Transcript: Researchers Use Smartphone Tech To Detect Drunk Walking
David Erickson: Do you like Tom Waits, BL?
BL Ochman: I do.
David Erickson: One of my favorite Tom Waits songs–one of the best songs ever written–is The Piano Has Been Drinking (Not Me). The piano has been drinking, not me, not me. I love that song. It’s just brilliant.
The Smartphone Has Been Drinking
David Erickson: So, I say that because, “the smartphone has been drinking, not me, not me.” This story is by Wired‘s Matt Simon, who reports that your smartphone should be able to figure out that you’ve been drinking now.
David Erickson: Apparently, there are subtle and not-so-subtle changes in your gait, that can betray your alcohol level. So if you’re carrying your smartphone around, the onboard accelerometer can pick up those changes.
Smartphones Can Detect Drunk Walking
David Erickson: There’s some scientists at the University of Pittsburgh with published research showing that they can use a smartphone’s motion data to detect if a subject is intoxicated with an average accuracy of 93%.
Drunk Gait Methodology
David Erickson: So what they did is they strapped an ordinary smartphone to the lower backs of the subjects in the study and got their baseline gaits. They had people walk 10 steps forward, turn around, walk 10 steps back, and then they repeated that when they were drunk. And they got them drunk really quickly because there’s only so much time to conduct a study, right?
David Erickson: Fun study, yeah,
Drunk Walking Experiment
David Erickson: It’s not like you can leisurely get drunk. Get drunk right away. So they did that and over the course of an hour–once an hour, over the course the seven hours, they had them doing that as their blood alcohol level piqued and waned because different people have different responses.
If you have a higher tolerance for alcohol you might not walk differently and blah, blah, blah. So there’s a bunch of different factors that came into that. But the smartphone was logging the motion of all the subjects during this study. They use mathematical models to compare the gaits and arrived at the accuracy.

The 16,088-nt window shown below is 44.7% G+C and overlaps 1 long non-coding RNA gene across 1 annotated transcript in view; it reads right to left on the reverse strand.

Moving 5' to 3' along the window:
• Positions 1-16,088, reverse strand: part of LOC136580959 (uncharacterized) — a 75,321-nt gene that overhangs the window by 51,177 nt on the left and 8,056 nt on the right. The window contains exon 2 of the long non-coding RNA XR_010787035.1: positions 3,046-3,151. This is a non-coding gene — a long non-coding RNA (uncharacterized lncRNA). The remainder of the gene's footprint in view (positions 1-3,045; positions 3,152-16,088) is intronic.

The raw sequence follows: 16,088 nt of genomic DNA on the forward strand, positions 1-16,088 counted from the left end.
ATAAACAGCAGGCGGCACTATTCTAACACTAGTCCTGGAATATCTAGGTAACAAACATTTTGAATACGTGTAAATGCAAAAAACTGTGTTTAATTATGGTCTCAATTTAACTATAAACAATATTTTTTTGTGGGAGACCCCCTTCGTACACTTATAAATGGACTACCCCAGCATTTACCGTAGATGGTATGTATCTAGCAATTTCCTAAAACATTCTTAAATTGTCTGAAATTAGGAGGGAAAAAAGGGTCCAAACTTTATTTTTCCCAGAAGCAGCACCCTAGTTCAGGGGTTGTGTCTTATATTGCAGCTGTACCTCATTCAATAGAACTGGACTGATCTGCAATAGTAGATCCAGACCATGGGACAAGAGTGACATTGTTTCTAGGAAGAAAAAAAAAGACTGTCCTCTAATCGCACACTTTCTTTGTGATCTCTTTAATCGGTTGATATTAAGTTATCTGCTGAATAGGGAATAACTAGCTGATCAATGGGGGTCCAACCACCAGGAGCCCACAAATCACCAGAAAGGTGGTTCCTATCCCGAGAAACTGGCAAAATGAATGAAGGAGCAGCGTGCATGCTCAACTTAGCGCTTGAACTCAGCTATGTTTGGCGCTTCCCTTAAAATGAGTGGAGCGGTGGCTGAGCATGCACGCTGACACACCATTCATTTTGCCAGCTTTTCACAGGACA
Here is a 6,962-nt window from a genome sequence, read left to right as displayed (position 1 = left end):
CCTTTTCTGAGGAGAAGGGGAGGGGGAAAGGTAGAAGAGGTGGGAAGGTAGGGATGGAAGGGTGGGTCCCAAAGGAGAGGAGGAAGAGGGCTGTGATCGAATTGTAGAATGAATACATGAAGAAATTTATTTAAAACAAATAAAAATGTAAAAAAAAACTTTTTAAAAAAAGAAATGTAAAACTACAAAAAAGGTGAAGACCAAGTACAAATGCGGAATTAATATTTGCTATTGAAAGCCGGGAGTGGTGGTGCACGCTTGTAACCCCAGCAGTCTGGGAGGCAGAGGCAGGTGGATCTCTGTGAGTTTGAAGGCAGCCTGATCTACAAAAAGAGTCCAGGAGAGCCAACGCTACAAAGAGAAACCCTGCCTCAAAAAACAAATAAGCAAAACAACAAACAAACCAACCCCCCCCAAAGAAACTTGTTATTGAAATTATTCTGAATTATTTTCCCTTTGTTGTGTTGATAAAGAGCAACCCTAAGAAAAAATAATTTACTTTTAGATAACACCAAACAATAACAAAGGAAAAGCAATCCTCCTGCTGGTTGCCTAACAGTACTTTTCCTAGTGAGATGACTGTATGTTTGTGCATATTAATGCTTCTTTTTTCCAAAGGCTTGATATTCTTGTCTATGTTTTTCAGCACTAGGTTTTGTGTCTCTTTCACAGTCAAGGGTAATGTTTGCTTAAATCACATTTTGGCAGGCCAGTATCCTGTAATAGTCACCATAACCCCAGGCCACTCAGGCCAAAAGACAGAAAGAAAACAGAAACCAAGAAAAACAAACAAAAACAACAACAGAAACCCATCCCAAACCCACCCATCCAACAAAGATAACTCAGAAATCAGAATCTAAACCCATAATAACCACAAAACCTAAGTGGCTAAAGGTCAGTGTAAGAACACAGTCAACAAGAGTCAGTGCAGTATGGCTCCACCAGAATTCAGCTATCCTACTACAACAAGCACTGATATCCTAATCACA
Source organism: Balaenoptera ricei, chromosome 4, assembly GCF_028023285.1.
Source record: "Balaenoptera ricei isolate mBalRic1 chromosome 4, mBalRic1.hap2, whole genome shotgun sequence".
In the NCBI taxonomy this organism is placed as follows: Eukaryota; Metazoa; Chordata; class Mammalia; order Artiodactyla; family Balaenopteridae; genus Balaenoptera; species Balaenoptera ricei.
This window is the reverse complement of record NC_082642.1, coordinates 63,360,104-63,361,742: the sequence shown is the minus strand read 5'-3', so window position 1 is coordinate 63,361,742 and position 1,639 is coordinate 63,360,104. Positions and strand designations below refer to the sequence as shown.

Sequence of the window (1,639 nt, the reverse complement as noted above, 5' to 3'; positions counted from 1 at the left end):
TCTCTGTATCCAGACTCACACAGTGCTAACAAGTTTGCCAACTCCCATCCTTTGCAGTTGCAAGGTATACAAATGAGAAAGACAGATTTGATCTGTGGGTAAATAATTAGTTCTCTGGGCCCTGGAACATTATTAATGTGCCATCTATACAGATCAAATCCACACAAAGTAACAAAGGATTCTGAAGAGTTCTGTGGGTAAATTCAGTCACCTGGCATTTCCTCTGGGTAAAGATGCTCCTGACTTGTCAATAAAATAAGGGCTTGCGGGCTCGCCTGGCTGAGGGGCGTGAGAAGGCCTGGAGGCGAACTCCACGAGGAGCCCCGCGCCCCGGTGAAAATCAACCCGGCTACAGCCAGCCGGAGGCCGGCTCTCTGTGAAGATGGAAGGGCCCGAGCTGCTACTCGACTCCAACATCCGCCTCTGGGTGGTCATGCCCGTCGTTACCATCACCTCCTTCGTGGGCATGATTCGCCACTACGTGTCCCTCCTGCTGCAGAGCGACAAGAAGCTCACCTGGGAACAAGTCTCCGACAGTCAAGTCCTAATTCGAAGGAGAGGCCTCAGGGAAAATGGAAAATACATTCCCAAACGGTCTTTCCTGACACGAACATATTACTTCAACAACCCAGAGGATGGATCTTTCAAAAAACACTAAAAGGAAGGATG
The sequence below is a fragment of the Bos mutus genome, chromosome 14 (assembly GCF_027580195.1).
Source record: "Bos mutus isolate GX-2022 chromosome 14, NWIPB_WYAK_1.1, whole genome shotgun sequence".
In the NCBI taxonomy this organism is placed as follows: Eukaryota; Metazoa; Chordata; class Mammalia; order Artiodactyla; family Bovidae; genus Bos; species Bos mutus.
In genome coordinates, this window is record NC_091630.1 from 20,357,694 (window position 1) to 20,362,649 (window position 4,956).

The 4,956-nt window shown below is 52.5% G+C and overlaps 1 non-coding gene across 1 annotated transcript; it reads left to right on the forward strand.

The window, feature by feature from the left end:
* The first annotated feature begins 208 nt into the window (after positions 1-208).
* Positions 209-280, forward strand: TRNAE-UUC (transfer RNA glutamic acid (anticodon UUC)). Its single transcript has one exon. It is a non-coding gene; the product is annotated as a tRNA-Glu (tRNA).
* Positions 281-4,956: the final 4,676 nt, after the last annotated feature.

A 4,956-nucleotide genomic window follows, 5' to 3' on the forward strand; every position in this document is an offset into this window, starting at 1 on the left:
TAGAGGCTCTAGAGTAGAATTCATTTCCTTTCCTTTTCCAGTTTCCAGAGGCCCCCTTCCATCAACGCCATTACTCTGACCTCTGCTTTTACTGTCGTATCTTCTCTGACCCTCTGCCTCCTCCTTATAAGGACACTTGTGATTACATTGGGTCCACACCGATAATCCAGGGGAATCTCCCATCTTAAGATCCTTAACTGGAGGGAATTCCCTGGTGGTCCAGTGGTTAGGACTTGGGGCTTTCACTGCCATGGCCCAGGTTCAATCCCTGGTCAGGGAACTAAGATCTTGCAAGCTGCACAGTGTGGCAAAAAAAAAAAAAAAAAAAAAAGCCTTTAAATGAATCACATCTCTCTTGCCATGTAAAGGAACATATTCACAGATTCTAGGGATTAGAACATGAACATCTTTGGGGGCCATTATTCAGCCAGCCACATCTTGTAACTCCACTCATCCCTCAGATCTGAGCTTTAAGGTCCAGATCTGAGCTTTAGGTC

David Erickson: There’s another Worcester Polytechnic Institute scientist named Emmanuel Agu who, he and his co-workers have used smartphones to measure “intoxication sway”–because that’s the technical term for it–and they even built a drunken-detecting app called AlcoGait. Is anybody gonna voluntarily use this app?, is my question.
Aid In Addiction Recovery
David Erickson: But by monitoring the gaits–so there’s some positive reasons for this–health experts could better predict when a person’s problematic drinking might occur. Addictions are not–
BL Ochman: And take the car keys away.
David Erickson: And take your car keys away, exactly. But also addictions are notoriously difficult to treat. It takes continuous treatment and case management and all that stuff over the course of a year, basically; where people go to their appointments, they don’t drink, they do all these things they’re supposed to do in order to get sober.
And so this could play a role in helping people overcome their addictions, I imagine it probably would be applicable to other types of addictions. I imagine you probably have a different gait if you’re high on, you know, heroin or something, you know. So–
BL Ochman: Yeah, you wouldn’t be moving.
David Erickson: There you go. But I don’t want my phone knowing I’m drunk!